Remimazolam-Alfentanil Sedation May Be Safer Than Propofol for Gastroscopy

Remimazolam-alfentanil may be a safer option for gastroscopy sedation compared with propofol-alfentanil.

A remimazolam-alfentanil sedation strategy for gastroscopy had noninferior efficacy and superior postoperative recovery and safety profiles compared with propofol-alfentanil. These findings, from a prospective, randomized, double-blind controlled trial, were published in Clinical Therapeutics.

Patients undergoing gastroscopy were enrolled for this 2-part study. In part 1 (n=32), the first patient received 5 mg/kg alfentanil and 0.3 mg/kg remimazolam 30 seconds later for colonoscopy sedation. If the patient had a failure of sedation, they were given 0.3-0.5 mg/kg propofol, and the next patient was given a 0.02 mg/kg higher dose of remimazolam until the effective sedation dose was titrated. In part 2, patients (n=168) were randomly assigned 1:1 to receive 5 mg/kg alfentanil and 0.33 mg/kg remimazolam after a 1-minute delay (n=81) or 5 mg/kg alfentanil and 2.5 mg/kg propofol after a 1-minute delay (n=80). The primary outcome was procedure success, defined as procedure completion, no rescue sedation required, and no more than 5 drug top-ups within any 15-minute period.

In part 1, 17 patients were effectively sedated and 15 were not. These groups included patients with a mean age of 43.65 and 36.40 years, the male:female ratios were 6:11 and 9:6, and average BMI was 22.17 and 22.41 kg/m2, respectively.

The dose of remimazolam that had a 50% efficacy rate was 0.25 (95% CI, 0.17-0.29) mg/kg, and a 95% effective dose was 0.33 (95% CI, 0.29-1.02) mg/kg.

The sedation strategy of remimazolam-alfentanil has noninferior efficacy, fewer adverse effects, and a better postoperative recovery process than propofol-alfentanil for patients undergoing gastroscopy.

In part 2, the remimazolam and propofol recipients had a mean age of 42.03 and 45.45 years, the male:female ratios were 35:46 and 43:37, and average BMI was 22.43 and 22.66 kg/m2, respectively.

The sedation success rates did not differ between the remimazolam and propofol strategies (97.53% vs 97.50%; P =.622), respectively.

The 2 groups did not differ for the total dose of alfentanil (P =.549), duration of gastroscopy (P =.886), recovery time (P =.190), time to discharge (P =.647), or need for ephedrine rescue (P =.269).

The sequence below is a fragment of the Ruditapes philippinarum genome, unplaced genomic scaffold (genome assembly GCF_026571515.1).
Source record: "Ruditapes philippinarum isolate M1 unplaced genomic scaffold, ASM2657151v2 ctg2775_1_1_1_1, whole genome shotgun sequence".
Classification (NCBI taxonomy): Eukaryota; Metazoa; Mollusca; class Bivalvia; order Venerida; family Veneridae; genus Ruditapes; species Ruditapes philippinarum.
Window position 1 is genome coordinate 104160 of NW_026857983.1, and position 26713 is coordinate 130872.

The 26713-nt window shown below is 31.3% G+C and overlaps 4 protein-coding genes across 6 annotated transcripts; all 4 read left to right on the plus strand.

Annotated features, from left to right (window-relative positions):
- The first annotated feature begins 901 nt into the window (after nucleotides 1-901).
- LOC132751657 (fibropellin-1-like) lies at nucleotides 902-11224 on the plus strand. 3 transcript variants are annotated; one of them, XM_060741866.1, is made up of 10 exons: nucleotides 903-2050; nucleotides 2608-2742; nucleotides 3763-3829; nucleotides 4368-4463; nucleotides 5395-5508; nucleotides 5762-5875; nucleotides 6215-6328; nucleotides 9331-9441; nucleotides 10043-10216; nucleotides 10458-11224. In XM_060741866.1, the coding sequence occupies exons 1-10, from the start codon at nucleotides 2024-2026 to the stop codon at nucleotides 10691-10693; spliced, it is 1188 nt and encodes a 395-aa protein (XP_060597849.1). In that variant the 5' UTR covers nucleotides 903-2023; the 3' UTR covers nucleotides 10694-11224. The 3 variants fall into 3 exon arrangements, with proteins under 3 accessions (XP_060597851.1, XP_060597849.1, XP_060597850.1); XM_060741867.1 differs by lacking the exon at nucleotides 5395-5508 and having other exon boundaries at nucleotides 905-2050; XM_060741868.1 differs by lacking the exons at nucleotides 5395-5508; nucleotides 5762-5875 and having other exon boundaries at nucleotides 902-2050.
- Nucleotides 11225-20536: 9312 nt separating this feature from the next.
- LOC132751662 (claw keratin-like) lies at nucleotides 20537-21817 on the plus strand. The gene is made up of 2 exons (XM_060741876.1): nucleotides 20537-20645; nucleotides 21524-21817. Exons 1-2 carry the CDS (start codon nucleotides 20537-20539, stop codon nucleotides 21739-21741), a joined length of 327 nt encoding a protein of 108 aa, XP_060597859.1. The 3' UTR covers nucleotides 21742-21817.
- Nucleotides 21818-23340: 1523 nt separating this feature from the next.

Propofol recipients had significantly decreased mean arterial pressure (P =.0136) and heart rate (P <.05) during the procedure compared with the remimazolam recipients, whereas heart rate was improved during the procedure compared with baseline among remimazolam recipients (P <.05).

The safety profile of remimazolam was superior to propofol, with lower rates of injection pain (3.7% vs 55.0%; P <.001), hypotension (11.0% vs 41.3%; P <.001), hypoxemia (6.2% vs 21.3%; P <.05), and dizziness (6.2% vs 17.5%; P <.05), respectively.

In a patient satisfaction survey, significantly fewer remimazolam recipients reported postdischarge drowsiness (8.6% vs 23.8%; P =.017) and disruption to work productivity the day after discharge (6.2% vs 18.8%; P =.029) compared with propofol, respectively.

The major limitation of this study was that participants were relatively young, making it unclear whether these findings may be generalizable.

“The ED95 of remimazolam was 0.33 mg/kg when it was combined with alfentanil (5 μg/kg) for gastroscopy sedation,” the study authors wrote. “The sedation strategy of remimazolam-alfentanil has noninferior efficacy, fewer adverse effects, and a better postoperative recovery process than propofol-alfentanil for patients undergoing gas- troscopy.”

References:

Shi W, Cheng Y, He H, et al. Efficacy and safety of the remimazolam-alfentanil combination for sedation during gastroscopy: a randomized, double-blind, single-center controlled trial. Clin Ther. Published online October 26, 2022. doi:10.1016/j.clinthera.2022.09.014